The Boston Globe from Boston, Massachusetts on March 21, 1986 · 37
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The Boston Globe from Boston, Massachusetts · 37

Boston, Massachusetts
Issue Date:
Friday, March 21, 1986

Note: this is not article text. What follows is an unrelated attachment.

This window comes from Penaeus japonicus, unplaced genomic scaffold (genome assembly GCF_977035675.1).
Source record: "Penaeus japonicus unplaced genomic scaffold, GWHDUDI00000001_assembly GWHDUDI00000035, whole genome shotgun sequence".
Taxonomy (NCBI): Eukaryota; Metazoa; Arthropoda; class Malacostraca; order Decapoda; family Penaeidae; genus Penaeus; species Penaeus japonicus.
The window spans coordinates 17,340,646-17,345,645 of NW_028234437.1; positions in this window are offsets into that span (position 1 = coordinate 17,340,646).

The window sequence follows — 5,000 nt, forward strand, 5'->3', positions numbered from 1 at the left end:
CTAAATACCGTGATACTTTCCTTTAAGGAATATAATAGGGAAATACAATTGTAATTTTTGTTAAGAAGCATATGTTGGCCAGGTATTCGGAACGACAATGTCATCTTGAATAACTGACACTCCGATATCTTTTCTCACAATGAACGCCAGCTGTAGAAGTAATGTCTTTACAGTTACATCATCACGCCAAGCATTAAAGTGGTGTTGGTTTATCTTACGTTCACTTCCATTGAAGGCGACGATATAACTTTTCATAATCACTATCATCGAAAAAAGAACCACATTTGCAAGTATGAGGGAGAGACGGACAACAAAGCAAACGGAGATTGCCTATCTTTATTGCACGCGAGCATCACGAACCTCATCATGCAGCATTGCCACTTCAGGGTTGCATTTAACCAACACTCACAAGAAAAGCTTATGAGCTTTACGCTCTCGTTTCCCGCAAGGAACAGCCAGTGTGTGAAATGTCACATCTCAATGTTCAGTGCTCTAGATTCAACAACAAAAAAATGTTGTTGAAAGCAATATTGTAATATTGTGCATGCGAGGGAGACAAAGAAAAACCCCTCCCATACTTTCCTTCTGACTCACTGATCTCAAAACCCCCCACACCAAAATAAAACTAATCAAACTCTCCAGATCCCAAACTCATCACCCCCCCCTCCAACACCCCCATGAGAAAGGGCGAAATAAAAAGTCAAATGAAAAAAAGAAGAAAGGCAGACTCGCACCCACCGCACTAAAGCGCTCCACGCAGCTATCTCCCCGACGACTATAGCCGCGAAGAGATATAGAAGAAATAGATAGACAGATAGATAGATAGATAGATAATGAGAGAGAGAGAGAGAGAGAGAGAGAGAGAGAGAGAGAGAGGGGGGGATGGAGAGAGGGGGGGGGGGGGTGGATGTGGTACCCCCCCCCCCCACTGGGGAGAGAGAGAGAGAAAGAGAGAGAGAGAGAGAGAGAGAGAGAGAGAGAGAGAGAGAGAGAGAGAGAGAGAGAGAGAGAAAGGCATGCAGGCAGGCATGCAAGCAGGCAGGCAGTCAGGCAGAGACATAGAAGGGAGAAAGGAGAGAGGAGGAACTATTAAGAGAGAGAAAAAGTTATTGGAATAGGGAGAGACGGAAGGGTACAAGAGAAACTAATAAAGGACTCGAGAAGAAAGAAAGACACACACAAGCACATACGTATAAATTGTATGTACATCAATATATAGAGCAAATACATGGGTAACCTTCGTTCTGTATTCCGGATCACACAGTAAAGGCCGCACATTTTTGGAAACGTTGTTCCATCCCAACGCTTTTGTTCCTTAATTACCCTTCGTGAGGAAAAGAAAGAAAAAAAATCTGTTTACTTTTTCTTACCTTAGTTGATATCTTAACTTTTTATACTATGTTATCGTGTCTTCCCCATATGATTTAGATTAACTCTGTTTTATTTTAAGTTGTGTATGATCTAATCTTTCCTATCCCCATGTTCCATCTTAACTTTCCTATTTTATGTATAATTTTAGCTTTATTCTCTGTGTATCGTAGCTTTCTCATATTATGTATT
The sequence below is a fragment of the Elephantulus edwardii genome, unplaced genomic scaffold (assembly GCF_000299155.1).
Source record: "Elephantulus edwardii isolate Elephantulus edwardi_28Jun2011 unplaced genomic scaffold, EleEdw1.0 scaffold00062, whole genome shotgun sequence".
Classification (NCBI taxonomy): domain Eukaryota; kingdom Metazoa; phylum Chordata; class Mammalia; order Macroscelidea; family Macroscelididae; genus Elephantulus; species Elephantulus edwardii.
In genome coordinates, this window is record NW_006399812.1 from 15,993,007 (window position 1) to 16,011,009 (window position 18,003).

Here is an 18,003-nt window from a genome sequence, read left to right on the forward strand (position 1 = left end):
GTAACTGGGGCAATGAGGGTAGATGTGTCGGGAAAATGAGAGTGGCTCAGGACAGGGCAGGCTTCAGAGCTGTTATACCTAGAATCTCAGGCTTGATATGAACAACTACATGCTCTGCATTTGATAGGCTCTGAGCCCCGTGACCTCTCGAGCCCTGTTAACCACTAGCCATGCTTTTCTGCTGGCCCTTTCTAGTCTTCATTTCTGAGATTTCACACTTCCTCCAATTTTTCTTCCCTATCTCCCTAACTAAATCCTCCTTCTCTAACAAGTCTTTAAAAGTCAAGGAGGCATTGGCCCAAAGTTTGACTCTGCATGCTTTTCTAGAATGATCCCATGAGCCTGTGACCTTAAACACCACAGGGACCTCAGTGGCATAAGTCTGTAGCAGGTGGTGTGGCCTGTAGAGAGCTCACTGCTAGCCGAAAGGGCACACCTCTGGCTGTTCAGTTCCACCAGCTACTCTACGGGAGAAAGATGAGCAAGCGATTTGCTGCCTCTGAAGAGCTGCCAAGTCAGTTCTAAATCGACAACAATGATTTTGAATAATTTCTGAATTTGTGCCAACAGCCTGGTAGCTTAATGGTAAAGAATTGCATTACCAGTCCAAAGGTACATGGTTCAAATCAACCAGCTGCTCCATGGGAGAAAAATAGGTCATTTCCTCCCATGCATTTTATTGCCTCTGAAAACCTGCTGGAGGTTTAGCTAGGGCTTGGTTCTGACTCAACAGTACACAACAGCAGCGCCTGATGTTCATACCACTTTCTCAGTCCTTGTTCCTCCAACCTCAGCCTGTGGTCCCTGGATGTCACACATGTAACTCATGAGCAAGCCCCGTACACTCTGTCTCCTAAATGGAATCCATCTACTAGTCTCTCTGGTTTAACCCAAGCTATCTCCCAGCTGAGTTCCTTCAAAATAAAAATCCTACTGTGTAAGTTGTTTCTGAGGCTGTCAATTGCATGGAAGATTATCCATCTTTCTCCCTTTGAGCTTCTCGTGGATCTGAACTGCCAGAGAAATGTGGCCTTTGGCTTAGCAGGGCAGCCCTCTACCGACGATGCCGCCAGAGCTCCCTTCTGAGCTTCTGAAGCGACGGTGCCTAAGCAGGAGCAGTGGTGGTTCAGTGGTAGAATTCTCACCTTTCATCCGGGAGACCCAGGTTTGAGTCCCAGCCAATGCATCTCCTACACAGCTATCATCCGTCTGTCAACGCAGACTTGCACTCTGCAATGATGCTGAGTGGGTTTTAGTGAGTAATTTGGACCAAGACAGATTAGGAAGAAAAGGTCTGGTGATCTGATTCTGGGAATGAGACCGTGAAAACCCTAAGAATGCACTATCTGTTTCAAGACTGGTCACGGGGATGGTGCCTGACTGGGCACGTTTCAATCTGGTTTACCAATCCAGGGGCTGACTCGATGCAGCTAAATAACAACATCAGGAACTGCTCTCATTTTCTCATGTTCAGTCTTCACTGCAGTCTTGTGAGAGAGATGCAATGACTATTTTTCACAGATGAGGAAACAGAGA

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MOVIE REVIEWS 'Stripper' doesn't hide pain f 1 . . t3 ''k ft-:- - - ,afw Armin Mueller-Stahl, Elisabeth Trissenaar in "Angry Harvest." 'Harvest' makes point without preaching ANGRY HARVEST - A Jilm directed by Agnleszka Holland. Written by Holland and Paul Hengge. Based on the novel by Herrmann Field. Starring Armin Mueller-Stahl and Elisabeth Trissenaar. In German with English subtitles. At Copley Place. No rating (sexual situations and brief nudity). By Michael Blowen Globe Staff The train to the concentration camp chugs relentlessly through the German forest. Frightened voices inside the dark, suffocating box car describe plans to risk death by leaping from the train rather than survive a few more days while awaiting the poison gas of death camps. This is the opening sequence in "Angry Harvest" - a harrowing drama that makes its political, historical and religious points without ever resorting to preaching or polemics. The plot is simple. Leon (Armin Mueller-Stahl), a modest Polish farmer, discovers Rosa (Elisabeth Trissenaar), the woman who leaped from the train, in the woods. He hides her from the Germans in his basement while nursing her back to health with soups and medicines. Initially, it seems that filmmaker Agnieszka Holland is retelling a story many of us have seen many times before. But "Angry Harvest" is much more complicated than the clear-cut morality of so much filmmaking about the Holocaust. To her credit, Holland never relies on the concrete torture of Nazi persecution, but on the atmosphere of living in daily fear. Holland, unlike other directors who believe that simply showing Nazis and Jews solves their dramatic problems, transforms the good-evil dichotomy into a story of moral complexity. Holland is not only curious about the political realities of persecution; she's also fascinated by the personal, sexual and religious implications of the relationship between Leon and Rosa. Leon, a sexually repressed Roman Catholic, becomes aroused by Rosa. The lonely farmer begins taking sexual advantage of his patient, thus complicating their al- China plans first festival of Shakespeare Associated Press PEKING - The China Coal Mine Drama Troupe and the People Liberation Army will perform next month in China's first Shakespeare festival. prama companies from around the' country will gather in Peking and Shanghai for performances and lectures devoted to the 17th-century scribe the Chinese call "Shashibiya." ''Many experts are preparing for this festival, and the level of performances and discussions will be on a par with other countries," said Liu Hesheng, deputy director of the Central Academy of Drama, at a recent news conference. "We will! be drawing on the talents of Pek'lng, Shanghai and the far reaches of the country." Eighteen Shakespearean plays will be performed. The works of William Shakespeare gained popularity in China in the 1930s. Several translations and anthologies were published after the People's Republic of China yas established in 1949. However, all dramatic productions were banned during the Cultural Revolution, the 1966-76 decade of social upheaval, except for eight officially sanctioned revolutionary plays. Shakespeare productions were revivedin 1978. ready confusing relationship. Leon justifies his salacious behavior by persuading himself that he and Rosa can live happily ever after when the war is over - if she would convert to Catholicism. It never occurs to him that, despite her vulnerability, Rosa would hold true to her religious beliefs. Unlike many films set in Nazi Germany, "Angry Harvest" doesn't ever allow polemics to overcome art. The performances are superb and, unlike many other current movies, it's worth seeing more than once. STRIPPER - Directed by Jerome Gary. At the Harvard Square. Rated R (nudity). By Jay Carr Globe Staff "Stripper," a sort of documentary, plays like a mild little spinoff from "Pumping Iron II." The difference is that the strippers here mostly seem to be pumping air as they reflect, sometimes touching-ly, on their job of unzipping to canned music before the sexually retrograde. As in the earlier film about female bodybuilders, we follow the intersecting paths of half a dozen women who work hard at what they do. They come from Vancouver, Los Angeles, Las Vegas and points north to compete for a $25,000 Golden G-String Award in the Congo Room of the Sahara Hotel in Las Vegas. More than one speaks of her art, and all sound defensive. Gio, as Lisa Suarez has nicknamed herself, speaks of having danced for 10 years and enjoying a feeling of controlling her audience of noisy men, then blandly adds, "Someday I'll be able to tell my parents about it." On the other hand, Sara Costa, a dancer from Los Angeles, has the full support of her mother. The matronly Mrs. Costa helps sew her daughter's costume and is right there at the end, consoling Sara when she loses out in the finals. Danyel, who favors black studded leather and red body paint that creates the impression of self-inflicted whip cuts, says, "Pain can be pleasurable, and it's nice to give it and it's nice to receive it." But in the next breath Danyel mentions a dark, hurtful childhood. Drugs, broken homes and foster homes figure in the recollections of the others, to the point where you begin to resent the film, which finally seems to be exploiting a certain degree of confusion on the part of the strippers. No matter how blithely they proclaim their art, none seems to abound in self-esteem. Sometimes the pain they expose makes you squirm, as when Janette Boyd, who knocks herself out exercising to get in shape for the competition, cries during the interview, breaking down under the pressure of feeling age gaining on her and wondering if she can make years of professional savvy take the place of vanished youth. In short, "Stripper" is anything but a celebration of untram-meled hedonism. If anything, it demonstrates that stripping is to sex what Styrofoam is to food. The film does have glints of unexpected beauty - a row of variously col-, ored grain elevators standing sur-realistically across the street from a saloon where Lisa Suarez and Loree Menton grind away during Calgary cowboys' lunch hours, a succession of twilight skies upstaging Las Vegas neon - but they are incidental to the strippers' lives. It's heartening to see members of a stripper's union meet in Vancouver and discuss ways to prevent rape. That's the sort of activity that might lessen the considerable hurt these women have borne. Loud rock, sequins - and this ultimately sad film - never quite camouflage their pain. "I LOVE THIS MOVIE! If people don't go see this movie, they're going to miss a great time!' Roger fbert, AT THE MOVIES . .ENTERTAINING AND ENLIGHTENING. . ." -James Verniere, BOSTON HERALD They're headed for a place where deals are made. And legends are born. R Where second best never gets a second chance. I K I. I H I 1 SOUNDTRACK ALBUM AVAILABLE ON WAKNLR BROS RECOUPS AND TAPrjT) USA Cinemas CHARLES CM ST. NIM GOV'T CTI 227-1330 USA Cinemas NATICK III 1 On SHOCKS WOIID 653-5005237-5840 USA Cinemas S0MERVILLE Ot ASSEMBLY SO '( 9 628-7000 SHOWCASE CINEMAS DEDHAM KTI. I A 128 EXIT 60 t 326-4955 SHOWCASE CINEMAS W0BURN ITE. 178 EXIT 39 DIE. 38 . 933-5330 SHOWCASE CINEMAS REVERE RTE. CI A SOUIDE BO . 286-1660 General Cinema CHESTNUT HILl HIE 9 Oi HAMMOND ST. 277-2500 General Cinema PEAB0DY H0MHSH0M MOWING CENTER 599-1310 Late Show Tonight at Natick, Somerville, Dedham, Woburn & Revere Watch the Academy Awards March 24 rxn nn Lfll ill FUM. Ron Howard one of the best directors of comedy working today in film." frQ 1. I) iprir jaa ttM JULIE SALAMON THE WALL STREET JOURNAL "I haven't been this gung-ho for a movie this year".' 7Q in nn I MIKE CLARKUSA TODAY "This is an assembly line of laughs. A very funny movie. Michael Keaton is absolutely delightful and winning ... he is wonderful. I couldn't be more enthusiastic." nJ In "Michael Keaton, a whirlwind of a comic actor plays with boisterous energy and glib charm." KAITY KELLYIM4SC-7V KATHLEEN CARROLL NEW YORK DAILY NEWS A RON HOWARD FILM STARRING MICHAEL KEATON ffD o PARAMOUNT PICTURES EXECUTIVE STORY PRODUCED BY TONY GANZ AND nr PG -13 PARENTS STRONGLY CAUTIONED S tow. ltrll It lnwrnWlll tor CMKrtw Uf 13 Ua LnJ 5 A RON HOWARD FILM MICHAEL KEATON SCREENPLAY BY LOWELL GANZ & BABALOO BLUM AND LOWELL GANZ & BABALOD MANDEL DIRECTED BY RON HOWARD FILMED T ITI1 OOIBY STEREO f A INSfLECTED THEATRES (1 COP BIGHT i9MBvfAAMtjN1 SCCPOflTK. All BiGMlSflFStRWtD n Kintek Stereo Kintek Stereo USA Cinemas CINEMA 57 STUART ST. NEAR PARK SO. 482-1222 USA CINEMAS LIBERTY TREE MALL DANVERS 777-1818 599-3122 USA Cinemas SOMERVILLE at ASSEMBLY SO. RTE 93 628-7000 SHOWCASE CINEMAS REVERE RTE. CI & SQUIRE RD. 286-1660 SHOWCASE CINEMAS DEDHAM RTE. 1 A 128 EXIT 60 326-4955 . SHOWCASE CINEMAS WOBURN RTE. 128 EXIT 39 A RTE. 38 933-5330 General Cinema CHESTNUT HILL RTE. 9 at HAMMOND ST. 277-2500 General Cinema FRAMINGHAM RTE. 9 ot SHOPPERS WORLD 235-8020872-4400 Late Show Tonight at Somerviil9, Dedham, Woburn & Revere WMch the Academy Awards March 24